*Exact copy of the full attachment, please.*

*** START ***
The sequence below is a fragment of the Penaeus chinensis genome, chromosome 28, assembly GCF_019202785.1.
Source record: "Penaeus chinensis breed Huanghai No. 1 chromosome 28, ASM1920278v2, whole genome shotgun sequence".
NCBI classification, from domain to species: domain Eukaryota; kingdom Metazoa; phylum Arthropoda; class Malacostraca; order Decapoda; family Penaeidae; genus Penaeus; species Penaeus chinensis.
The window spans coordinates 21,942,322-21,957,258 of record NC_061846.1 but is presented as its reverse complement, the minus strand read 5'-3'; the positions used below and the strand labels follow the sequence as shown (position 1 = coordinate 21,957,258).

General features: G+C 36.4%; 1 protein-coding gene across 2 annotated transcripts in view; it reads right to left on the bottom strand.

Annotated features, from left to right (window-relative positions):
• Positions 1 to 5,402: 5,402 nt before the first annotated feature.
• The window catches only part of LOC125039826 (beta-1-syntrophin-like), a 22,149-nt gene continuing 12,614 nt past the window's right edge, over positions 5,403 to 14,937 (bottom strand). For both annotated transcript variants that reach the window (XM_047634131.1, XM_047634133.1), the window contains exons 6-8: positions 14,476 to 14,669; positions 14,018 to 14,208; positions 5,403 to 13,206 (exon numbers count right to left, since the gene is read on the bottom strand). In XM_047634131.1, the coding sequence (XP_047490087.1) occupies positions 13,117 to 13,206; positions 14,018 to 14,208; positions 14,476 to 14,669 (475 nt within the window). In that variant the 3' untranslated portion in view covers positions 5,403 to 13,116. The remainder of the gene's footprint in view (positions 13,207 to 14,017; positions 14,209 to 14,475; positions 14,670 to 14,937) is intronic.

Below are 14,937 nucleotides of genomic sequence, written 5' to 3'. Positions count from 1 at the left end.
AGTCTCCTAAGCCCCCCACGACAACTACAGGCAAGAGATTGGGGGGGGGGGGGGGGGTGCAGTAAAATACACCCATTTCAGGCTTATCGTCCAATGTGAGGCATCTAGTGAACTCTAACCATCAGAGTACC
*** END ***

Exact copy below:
The sequence below is a fragment of the Penaeus chinensis genome, chromosome 28, assembly GCF_019202785.1.
Source record: "Penaeus chinensis breed Huanghai No. 1 chromosome 28, ASM1920278v2, whole genome shotgun sequence".
NCBI classification, from domain to species: domain Eukaryota; kingdom Metazoa; phylum Arthropoda; class Malacostraca; order Decapoda; family Penaeidae; genus Penaeus; species Penaeus chinensis.
The window spans coordinates 21,942,322-21,957,258 of record NC_061846.1 but is presented as its reverse complement, the minus strand read 5'-3'; the positions used below and the strand labels follow the sequence as shown (position 1 = coordinate 21,957,258).

General features: G+C 36.4%; 1 protein-coding gene across 2 annotated transcripts in view; it reads right to left on the bottom strand.

Annotated features, from left to right (window-relative positions):
• Positions 1 to 5,402: 5,402 nt before the first annotated feature.
• The window catches only part of LOC125039826 (beta-1-syntrophin-like), a 22,149-nt gene continuing 12,614 nt past the window's right edge, over positions 5,403 to 14,937 (bottom strand). For both annotated transcript variants that reach the window (XM_047634131.1, XM_047634133.1), the window contains exons 6-8: positions 14,476 to 14,669; positions 14,018 to 14,208; positions 5,403 to 13,206 (exon numbers count right to left, since the gene is read on the bottom strand). In XM_047634131.1, the coding sequence (XP_047490087.1) occupies positions 13,117 to 13,206; positions 14,018 to 14,208; positions 14,476 to 14,669 (475 nt within the window). In that variant the 3' untranslated portion in view covers positions 5,403 to 13,116. The remainder of the gene's footprint in view (positions 13,207 to 14,017; positions 14,209 to 14,475; positions 14,670 to 14,937) is intronic.

Below are 14,937 nucleotides of genomic sequence, written 5' to 3'. Positions count from 1 at the left end.
AGTCTCCTAAGCCCCCCACGACAACTACAGGCAAGAGATTGGGGGGGGGGGGGGGGGTGCAGTAAAATACACCCATTTCAGGCTTATCGTCCAATGTGAGGCATCTAGTGAACTCTAACCATCAGAGTACC